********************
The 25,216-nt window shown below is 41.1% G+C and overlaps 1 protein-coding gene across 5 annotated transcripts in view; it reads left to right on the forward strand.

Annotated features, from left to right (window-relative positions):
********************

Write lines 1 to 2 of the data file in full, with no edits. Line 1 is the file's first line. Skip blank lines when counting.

The 25,216-nt window shown below is 41.1% G+C and overlaps 1 protein-coding gene across 5 annotated transcripts in view; it reads left to right on the forward strand.

Annotated features, from left to right (window-relative positions):